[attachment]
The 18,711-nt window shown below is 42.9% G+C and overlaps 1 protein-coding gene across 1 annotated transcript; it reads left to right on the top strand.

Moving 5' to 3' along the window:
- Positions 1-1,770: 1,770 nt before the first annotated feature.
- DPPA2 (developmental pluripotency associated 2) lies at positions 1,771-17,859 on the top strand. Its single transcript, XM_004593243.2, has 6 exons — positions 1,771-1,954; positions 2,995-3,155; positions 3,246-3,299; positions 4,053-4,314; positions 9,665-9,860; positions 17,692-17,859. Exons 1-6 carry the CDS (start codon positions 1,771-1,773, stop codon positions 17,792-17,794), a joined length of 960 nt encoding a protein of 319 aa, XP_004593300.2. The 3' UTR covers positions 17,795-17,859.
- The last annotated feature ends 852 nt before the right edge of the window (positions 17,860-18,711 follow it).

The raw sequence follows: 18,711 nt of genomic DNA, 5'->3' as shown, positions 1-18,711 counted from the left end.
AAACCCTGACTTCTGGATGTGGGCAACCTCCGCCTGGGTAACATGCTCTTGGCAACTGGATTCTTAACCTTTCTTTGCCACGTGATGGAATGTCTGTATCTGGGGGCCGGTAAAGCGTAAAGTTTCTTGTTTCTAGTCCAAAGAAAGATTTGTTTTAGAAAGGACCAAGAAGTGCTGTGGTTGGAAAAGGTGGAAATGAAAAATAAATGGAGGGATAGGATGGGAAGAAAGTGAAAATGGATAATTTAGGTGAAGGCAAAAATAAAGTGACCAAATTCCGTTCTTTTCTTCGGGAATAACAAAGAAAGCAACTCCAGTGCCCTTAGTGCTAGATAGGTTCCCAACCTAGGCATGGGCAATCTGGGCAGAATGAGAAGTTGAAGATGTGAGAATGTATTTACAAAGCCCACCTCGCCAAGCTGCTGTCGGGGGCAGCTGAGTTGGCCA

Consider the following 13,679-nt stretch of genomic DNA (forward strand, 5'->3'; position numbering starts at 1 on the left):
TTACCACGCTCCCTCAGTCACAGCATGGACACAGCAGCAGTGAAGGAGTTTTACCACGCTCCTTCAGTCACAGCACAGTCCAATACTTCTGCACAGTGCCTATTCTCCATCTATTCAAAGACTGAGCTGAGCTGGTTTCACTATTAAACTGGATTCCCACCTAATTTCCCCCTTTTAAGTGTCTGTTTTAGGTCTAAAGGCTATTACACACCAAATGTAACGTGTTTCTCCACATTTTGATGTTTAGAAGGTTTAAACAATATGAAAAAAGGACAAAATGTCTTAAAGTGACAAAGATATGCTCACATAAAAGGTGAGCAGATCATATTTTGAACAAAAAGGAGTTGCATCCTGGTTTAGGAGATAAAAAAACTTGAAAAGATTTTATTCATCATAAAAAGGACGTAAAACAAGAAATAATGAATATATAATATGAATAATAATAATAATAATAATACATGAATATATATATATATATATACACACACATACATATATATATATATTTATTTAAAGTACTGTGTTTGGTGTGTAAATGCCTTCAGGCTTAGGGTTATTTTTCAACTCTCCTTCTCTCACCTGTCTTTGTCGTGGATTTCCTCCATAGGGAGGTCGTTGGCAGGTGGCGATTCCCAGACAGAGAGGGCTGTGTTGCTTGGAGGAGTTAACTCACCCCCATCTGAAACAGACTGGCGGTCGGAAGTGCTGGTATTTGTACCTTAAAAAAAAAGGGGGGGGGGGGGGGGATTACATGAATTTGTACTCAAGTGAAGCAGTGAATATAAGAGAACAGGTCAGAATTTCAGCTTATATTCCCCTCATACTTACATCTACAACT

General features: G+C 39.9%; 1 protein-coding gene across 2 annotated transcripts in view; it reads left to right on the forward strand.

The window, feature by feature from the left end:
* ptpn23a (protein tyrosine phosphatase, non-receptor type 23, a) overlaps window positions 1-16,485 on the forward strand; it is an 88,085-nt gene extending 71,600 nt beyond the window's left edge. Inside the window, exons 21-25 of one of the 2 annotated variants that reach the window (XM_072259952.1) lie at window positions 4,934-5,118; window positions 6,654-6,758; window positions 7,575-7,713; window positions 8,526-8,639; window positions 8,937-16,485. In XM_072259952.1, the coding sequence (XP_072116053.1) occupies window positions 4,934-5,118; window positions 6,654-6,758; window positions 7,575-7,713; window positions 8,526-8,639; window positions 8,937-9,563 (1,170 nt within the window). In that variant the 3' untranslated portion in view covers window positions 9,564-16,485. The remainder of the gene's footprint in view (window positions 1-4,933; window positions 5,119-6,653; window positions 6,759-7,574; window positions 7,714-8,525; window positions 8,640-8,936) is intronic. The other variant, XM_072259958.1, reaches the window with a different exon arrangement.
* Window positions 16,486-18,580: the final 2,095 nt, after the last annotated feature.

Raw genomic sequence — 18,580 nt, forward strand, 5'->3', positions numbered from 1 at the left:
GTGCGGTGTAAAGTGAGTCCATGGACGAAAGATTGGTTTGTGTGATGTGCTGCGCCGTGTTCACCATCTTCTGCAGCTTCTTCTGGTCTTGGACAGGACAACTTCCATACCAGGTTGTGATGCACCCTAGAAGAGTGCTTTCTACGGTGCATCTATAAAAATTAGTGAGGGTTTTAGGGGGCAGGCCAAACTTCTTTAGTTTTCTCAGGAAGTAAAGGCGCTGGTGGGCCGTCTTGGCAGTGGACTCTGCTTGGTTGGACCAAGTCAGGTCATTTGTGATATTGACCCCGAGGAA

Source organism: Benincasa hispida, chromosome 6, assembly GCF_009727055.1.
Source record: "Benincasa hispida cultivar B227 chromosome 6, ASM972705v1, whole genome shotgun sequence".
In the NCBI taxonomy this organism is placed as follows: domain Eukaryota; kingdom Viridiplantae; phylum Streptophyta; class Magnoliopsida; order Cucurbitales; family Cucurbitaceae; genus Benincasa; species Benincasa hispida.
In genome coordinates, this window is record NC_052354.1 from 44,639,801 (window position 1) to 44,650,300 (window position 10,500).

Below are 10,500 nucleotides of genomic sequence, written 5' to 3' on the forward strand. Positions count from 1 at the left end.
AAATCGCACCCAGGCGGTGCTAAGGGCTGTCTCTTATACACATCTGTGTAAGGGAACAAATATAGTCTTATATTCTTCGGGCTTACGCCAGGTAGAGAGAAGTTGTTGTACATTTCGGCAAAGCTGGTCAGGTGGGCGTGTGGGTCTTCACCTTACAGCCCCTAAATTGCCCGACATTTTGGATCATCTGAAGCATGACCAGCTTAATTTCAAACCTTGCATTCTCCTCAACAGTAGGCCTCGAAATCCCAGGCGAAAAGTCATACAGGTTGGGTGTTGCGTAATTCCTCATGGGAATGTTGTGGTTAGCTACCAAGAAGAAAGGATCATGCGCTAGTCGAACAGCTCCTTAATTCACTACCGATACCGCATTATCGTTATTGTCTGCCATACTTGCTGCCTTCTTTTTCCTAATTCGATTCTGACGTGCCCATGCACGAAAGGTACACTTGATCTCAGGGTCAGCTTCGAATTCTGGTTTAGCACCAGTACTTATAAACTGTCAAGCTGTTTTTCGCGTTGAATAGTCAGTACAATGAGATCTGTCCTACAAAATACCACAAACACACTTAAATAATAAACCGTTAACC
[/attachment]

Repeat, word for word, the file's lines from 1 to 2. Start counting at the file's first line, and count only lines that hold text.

The 18,711-nt window shown below is 42.9% G+C and overlaps 1 protein-coding gene across 1 annotated transcript; it reads left to right on the top strand.

Moving 5' to 3' along the window: